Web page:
Harvest Home by Julia Jones

Regularly at this time of year I snuff the air for that warm, baked biscuit smell and listen out for the rumble of heavy machinery hurrying past or working late into the evening until the dew falls. Harvest hymns run on a loop inside my head as the fields open yet more widely to the sky. Harvest feels purposeful, potentially triumphant, but breath-holdingly tense. This is a triumph that won’t be earned until the last load has been brought in.  There’s no other moment quite like it.   It's a vestigial response from forgotten generations of farming ancestors and the period when I was living in a farming family and would likely be found packing a basket at tea time and hurrying to the field with a flask and sandwiches and the children clamouring to be lifted up for a ride.Two things prompt this month’s blog (three, if you count Francis’s barely concealed expression of dismay when I threatened to re-share something John’s Campaign-y. He was right of course; there’s been a lot too much…

They’re only words -- Bill Kirton

As writers, we’re frequently expected to articulate shared experiences on behalf of those of our fellows less fluent with words. To be fair, that’s also true of composers, visual artists, dancers and many others. But it’s the fact that we use words (such as lockdown, social distancing, isolation, contact) that seems to put us more immediately in the firing line. According to experts in linguistics, words are, after all, ‘signifiers’, i.e. they ‘signify’ some thing, give it ‘significance’. In other words, in highly inadequate terms, they ‘mean’ something definite.
Those of you who are poets will immediately (and rightly) insist that that’s far too restrictive a notion. From Yeats’s ‘Silver apples of the moon’ and ‘golden apples of the sun’ to Beckett’s ‘Ever tried? Ever failed? No matter. Try again. Fail again. Fail better’, a word’s ‘meaning’ is only a starting point, an approximation, a thing of potential.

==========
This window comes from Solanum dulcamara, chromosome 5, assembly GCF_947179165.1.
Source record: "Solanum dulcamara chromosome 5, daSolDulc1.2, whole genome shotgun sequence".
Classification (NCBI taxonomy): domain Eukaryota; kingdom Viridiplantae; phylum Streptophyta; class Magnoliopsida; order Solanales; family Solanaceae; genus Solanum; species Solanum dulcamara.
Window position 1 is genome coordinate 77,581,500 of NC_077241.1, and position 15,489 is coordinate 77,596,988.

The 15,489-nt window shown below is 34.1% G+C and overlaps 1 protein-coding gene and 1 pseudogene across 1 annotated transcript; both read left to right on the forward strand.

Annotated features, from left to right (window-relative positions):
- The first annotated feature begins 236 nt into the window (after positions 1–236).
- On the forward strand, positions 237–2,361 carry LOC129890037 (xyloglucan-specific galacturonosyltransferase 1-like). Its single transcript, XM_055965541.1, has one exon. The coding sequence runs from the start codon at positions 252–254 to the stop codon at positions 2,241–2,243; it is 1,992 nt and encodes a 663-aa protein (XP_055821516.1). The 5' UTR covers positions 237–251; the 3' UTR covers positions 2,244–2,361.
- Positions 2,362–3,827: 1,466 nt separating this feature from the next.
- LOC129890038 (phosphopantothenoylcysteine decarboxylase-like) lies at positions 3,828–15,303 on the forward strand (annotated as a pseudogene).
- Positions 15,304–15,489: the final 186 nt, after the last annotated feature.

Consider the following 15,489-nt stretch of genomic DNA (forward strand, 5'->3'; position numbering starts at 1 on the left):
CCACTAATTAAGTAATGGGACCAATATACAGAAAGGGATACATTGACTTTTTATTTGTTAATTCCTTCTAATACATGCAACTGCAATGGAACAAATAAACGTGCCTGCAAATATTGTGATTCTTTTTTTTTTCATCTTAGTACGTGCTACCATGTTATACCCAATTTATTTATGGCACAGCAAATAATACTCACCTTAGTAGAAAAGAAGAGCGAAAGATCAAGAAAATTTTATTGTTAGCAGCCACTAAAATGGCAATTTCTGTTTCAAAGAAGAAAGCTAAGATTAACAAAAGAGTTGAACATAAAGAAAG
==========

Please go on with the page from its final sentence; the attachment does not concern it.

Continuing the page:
And yet the expectation is still that we can shuffle a few wee signifiers togeth…

Zooming into the Houseparty - Debbie Bennett

I’m one of the lucky ones. I can work from home with relative ease. Now that Clare lives elsewhere, you’d think that being child-free would be easy, but unfortunately I’m not husband-free – and with us both working from home, we generally operate on schedules that appear to be light-years apart. I’ll be in the middle of something, at my desk in the dining room, and he’ll come in and switch the tv on in the lounge while he eats his breakfast. Since we moved, I no longer have the luxury of my own space, so I’m getting used to television-plus-husband’s-opinion in the background.But I can work from home. And I can work in the office too. It’s a short drive and not particularly crowded as yet, with alternate desks marked as not to be used and signs and stickers on every surface including the floor – much like the High Street is right now with the pavement littered with round circles as if we can’t work out for ourselves where to stand. It’s all such a mess out there, isn’t it? I go into wo…

A Reminder of Past Travels (or maybe I should say travails) - Cecilia Peartree

Thanks to Jo Carroll for reminding me in her recent post that travel still exists!
Almost every year on the 7th of June, Facebook helpfully prompts me to remember the night I unexpectedly spent in the Comfort Hotel, Malmo, on that date in 2014. I don't really need a reminder of it, not because it was a terrible hotel - on the contrary, it was one of the most friendly and welcoming places I've ever stayed in - but because of the effort involved in getting there and the fact that I hadn't intended to spend the night there at all but in Stockholm.